Background: Maternal infection during pregnancy (IDP) has been associated with increased risk of attention-deficit/hyperactivity disorder (ADHD) in offspring. However, infection is associated with social adversity, poor living conditions and other background familial factors. As such, there is a need to rule out whether the observed association between maternal IDP and ADHD might be attributed to such confounding.
Methods: This nationwide population-based cohort study using a family-based, quasi-experimental design included 1,066,956 individuals born in Sweden between 1992 and 2002. Data on maternal IDP (bacterial or viral) requiring hospitalization and ADHD diagnosis in offspring were gathered from Swedish National Registers, with individuals followed up through the end of 2009. Ordinary and stratified Cox regression models were used for estimation of hazard ratios (HRs) and several measured covariates were considered. Cousin- and sibling-comparisons accounted for unmeasured genetic and environmental factors shared by cousins and siblings.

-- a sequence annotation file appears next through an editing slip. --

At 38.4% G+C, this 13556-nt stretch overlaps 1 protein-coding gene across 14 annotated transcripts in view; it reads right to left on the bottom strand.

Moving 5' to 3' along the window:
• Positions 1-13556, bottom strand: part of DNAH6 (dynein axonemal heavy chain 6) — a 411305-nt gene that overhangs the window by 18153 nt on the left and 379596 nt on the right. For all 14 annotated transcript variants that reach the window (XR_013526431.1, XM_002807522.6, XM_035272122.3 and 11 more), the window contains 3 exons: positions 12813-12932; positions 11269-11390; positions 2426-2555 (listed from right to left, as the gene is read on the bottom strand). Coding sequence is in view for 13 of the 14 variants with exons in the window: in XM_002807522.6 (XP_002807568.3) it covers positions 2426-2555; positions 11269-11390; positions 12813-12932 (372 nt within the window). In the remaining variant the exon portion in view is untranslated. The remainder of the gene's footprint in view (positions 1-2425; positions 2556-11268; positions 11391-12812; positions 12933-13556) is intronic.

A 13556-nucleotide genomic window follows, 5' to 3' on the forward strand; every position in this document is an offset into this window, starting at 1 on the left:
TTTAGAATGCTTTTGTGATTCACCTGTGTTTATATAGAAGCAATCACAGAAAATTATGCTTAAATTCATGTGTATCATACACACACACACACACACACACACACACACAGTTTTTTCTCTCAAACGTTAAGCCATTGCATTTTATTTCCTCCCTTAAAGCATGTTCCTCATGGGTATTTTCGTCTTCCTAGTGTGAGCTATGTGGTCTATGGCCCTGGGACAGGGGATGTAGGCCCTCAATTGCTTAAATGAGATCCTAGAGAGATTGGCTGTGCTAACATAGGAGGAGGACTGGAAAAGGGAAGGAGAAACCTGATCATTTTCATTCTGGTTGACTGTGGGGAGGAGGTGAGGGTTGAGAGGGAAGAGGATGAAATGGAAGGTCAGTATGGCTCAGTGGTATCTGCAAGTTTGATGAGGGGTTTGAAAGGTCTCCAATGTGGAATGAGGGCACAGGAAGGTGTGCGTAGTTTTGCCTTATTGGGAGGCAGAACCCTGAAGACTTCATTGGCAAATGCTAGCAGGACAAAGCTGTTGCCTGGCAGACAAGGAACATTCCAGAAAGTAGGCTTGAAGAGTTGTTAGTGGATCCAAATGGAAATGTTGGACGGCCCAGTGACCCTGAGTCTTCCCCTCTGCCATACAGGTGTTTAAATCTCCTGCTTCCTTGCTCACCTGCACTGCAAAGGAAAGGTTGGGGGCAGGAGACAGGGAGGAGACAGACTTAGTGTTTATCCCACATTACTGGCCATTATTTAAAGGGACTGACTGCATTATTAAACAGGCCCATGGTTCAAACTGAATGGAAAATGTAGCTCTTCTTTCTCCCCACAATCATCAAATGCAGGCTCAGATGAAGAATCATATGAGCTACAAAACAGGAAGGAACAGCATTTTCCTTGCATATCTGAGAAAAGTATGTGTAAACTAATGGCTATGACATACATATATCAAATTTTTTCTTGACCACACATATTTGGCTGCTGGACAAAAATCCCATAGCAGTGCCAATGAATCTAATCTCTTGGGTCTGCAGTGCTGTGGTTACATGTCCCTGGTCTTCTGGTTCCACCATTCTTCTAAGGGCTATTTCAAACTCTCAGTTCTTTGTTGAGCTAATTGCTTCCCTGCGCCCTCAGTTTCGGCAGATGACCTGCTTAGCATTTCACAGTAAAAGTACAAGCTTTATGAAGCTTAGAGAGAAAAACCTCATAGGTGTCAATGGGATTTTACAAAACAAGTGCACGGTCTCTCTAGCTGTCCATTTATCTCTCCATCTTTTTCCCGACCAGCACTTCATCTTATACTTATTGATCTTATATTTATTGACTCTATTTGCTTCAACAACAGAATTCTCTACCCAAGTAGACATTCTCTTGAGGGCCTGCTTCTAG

Results: In the entire population, maternal IDP was associated with ADHD in offspring (HR = 2.31, 95% CI = 2.04-2.61). This association was attenuated when accounting for measured covariates (HR = 1.86, 95% CI = 1.65-2.10). The association was further attenuated when adjusting for unmeasured factors shared between cousins (HR = 1.52, 95% CI = 1.12-2.07). Finally, the association was fully attenuated in sibling comparisons (HR = 1.03, 95% CI = 0.76-1.41).
Conclusions: This study suggests that the association between maternal IDP and offspring ADHD is largely due to unmeasured familial confounding. Our results underscore the importance of adjusting for unobserved familial risk factors when exploring risk factors for ADHD.
Keywords: Maternal infection during pregnancy; attention-deficit/hyperactivity disorder; cousin comparisons; familial confounding; quasi-experimental; sibling comparisons.
© 2018 Association for Child and Adolescent Mental Health.